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27th Jun 2022

Germany's new leaders want to reform the EU

  • "We will modernise our country, build up a climate-neutral industry with cutting-edge technology that is 'Made in Germany'," Olaf Scholz the new German chancellor told press. (Photo: Council of the European Union)
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The SPD, the Greens and the pro-business FDP on Wednesday (24 November) presented a deal to form a new German government, including a European reform agenda that should lead to a federal Europe.

"My most important message: the traffic light [coaltion] stands," Olaf Scholz told press - a reference to the parties respective colours red-yellow-green.

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"We will modernise our country, build up a climate-neutral industry with cutting-edge technology that is 'Made in Germany'," he said, describing what the deal called the "socio-ecological market economy."

"This will not come cheap," he said. "This new coalition will need to make massive investments while adhering to national debt brake."

At the start of the talks, many expected the negotiations to drag on due to the differences between the Greens and business-friendly FDP.

But a final compromise was reached on Wednesday, two months after the election, with the Greens abandoning their plans to introduce tougher speed limits, and FDP accepting a stronger than expected climate mandate (that includes an accelerated coal phaseout by 2030, eight years earlier than previously planned) and an end to power generation from gas by 2040.

EU federation?

The 177-page agreement also proposes ambitious EU reform. It will push for a Conference on the Future of Europe to turn into a constitutional convention, while supporting "necessary treaty changes" that will "lead developments to a European federal state."

Top of the list is a new system for European elections that allows transnational lists for the European Parliament, which should also get a right of initiative - in other words the right to propose new legislation.

Currently, MEPs in the EU parties represent a national party. This move will start a move to a broader decentralised European voting system.

The coalition also favours the next commission president to be a 'Spitzenkandidat' [German for 'lead candidate'], continuing the disputed system whereby individual EU parties put forward their own top candidate for the presidency.

Germany has in the past sabotaged its own system on this, pushing Ursula von der Leyen ahead of Frans Timmermans, S&D's Spitzenkandidat and initially considered favourite for the top spot.

Finally, the coalition partners call for a stronger EU foreign office by replacing the unanimous voting system requiring all EU ministers to agree, with a qualified majority, overseen by a dedicated EU foreign minister.

Finance ministry goes to FDP

The Greens will receive the ministries of economy and climate and of foreign affairs. They also get the right to propose a future EU commissioner, in case Ursula von de Leyen does not get re-elected - a first for the party.

Having fiscal hawk Christian Lindner as finance minister, the country's second-most powerful position following the chancellery was one of the FDP's make-or-break conditions.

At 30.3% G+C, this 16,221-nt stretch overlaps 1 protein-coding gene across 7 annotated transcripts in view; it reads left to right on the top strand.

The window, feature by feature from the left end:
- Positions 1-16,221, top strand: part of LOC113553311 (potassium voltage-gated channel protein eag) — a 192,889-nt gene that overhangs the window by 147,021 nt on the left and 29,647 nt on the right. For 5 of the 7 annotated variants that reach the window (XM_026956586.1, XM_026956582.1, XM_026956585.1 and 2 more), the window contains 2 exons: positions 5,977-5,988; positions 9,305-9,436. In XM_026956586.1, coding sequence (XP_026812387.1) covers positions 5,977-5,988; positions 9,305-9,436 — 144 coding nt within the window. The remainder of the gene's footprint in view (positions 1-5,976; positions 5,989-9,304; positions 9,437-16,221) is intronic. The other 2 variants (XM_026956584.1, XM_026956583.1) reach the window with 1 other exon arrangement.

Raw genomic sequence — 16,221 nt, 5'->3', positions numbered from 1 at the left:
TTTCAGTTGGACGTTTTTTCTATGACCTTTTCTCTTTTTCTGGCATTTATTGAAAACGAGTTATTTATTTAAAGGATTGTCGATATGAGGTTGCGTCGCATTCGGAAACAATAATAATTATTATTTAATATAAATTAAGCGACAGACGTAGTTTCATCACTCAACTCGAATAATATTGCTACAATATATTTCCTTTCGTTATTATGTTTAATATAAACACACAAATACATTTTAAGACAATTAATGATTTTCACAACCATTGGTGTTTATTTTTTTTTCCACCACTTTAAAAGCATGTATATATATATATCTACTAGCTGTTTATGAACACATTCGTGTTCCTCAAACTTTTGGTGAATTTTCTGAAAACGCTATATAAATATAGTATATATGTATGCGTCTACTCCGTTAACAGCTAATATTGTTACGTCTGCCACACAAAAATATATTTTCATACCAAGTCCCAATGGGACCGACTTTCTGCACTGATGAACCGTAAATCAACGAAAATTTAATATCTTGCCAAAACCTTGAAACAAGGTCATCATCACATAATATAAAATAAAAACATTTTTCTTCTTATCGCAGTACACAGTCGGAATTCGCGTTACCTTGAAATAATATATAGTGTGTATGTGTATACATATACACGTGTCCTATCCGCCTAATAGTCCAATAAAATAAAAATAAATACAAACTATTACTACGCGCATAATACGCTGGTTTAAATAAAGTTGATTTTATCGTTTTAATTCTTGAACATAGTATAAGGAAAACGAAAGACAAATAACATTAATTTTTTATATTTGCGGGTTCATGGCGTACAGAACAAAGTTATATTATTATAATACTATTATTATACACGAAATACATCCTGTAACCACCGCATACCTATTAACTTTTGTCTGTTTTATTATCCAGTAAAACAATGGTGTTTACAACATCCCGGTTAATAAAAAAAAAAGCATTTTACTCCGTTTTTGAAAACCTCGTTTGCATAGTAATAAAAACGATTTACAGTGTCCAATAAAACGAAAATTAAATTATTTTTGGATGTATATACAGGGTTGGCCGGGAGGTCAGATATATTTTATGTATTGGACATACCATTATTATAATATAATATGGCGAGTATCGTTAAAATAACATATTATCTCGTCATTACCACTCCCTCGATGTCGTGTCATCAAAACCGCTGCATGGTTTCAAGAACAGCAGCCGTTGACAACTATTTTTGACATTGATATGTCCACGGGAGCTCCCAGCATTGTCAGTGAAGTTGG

And while Lindner told press Germany will continue to be an "advocate for sound finances", he also stressed Germany and Europe need investment to modernise.

The agreement does not make mention of a return to pre-pandemic strict fiscal discipline, which some feared, but instead states EU-fiscal rules need to be "developed further" and should be "simpler and more transparent."

It also adds the goal of possible reform must be to "secure growth, safeguard debt sustainability and foster green investment.

"No red lines here, but an open and constructive opening position for negotiations," Lucas Guttenberg of the Delors Centre, a think-tank based in Berlin, tweeted.

Rule of law

Significantly, the agreement also included stronger wording on the rule of law. MEP Sven Giegold (Greens/EFA), who negotiated on behalf of the Greens, told press the new government feels the EU rule of law mechanism has not been used "decisively enough in the recent years."

The agreement calls on the commission not to release recovery fund money to countries that do not ensure an independent judiciary, adding that Germany will vote against releasing the funds if countries do not respect the rule of law.

However, it does not specifically mention Poland or Hungary - which have both challenged the mechanism at the European Court of Justice (ECJ).

Hungary has also introduced legislation that targeted LGBTIQ people.

Sustainable taxonomy

The document does not mention the EU taxonomy for sustainable investment.

In recent weeks, French president Emmanuel Macron has put pressure on the commission and other member states to include nuclear energy in the bloc's sustainable investment rules.

France has entered an alliance with pro-gas member states to form a majority at the next EU council meeting in December to push through the controversial energy source, and label it suitable for sustainable investment.

Earlier on Wednesday, a group of MEPs pushed the German and French governments not to label nuclear and gas as green.

In response, Giegold declined to say what the new government's stance was on the potential inclusion of gas in the green rulebook, adding that "it is not in the German interest to start with a fight over the taxonomy.

Members of the respective coalition parties will still need to vote for the deal, but this is expected to be a formality, and the intention is that SPD leader Olaf Scholz will be elected chancellor by the Bundestag in the week of 6 December.

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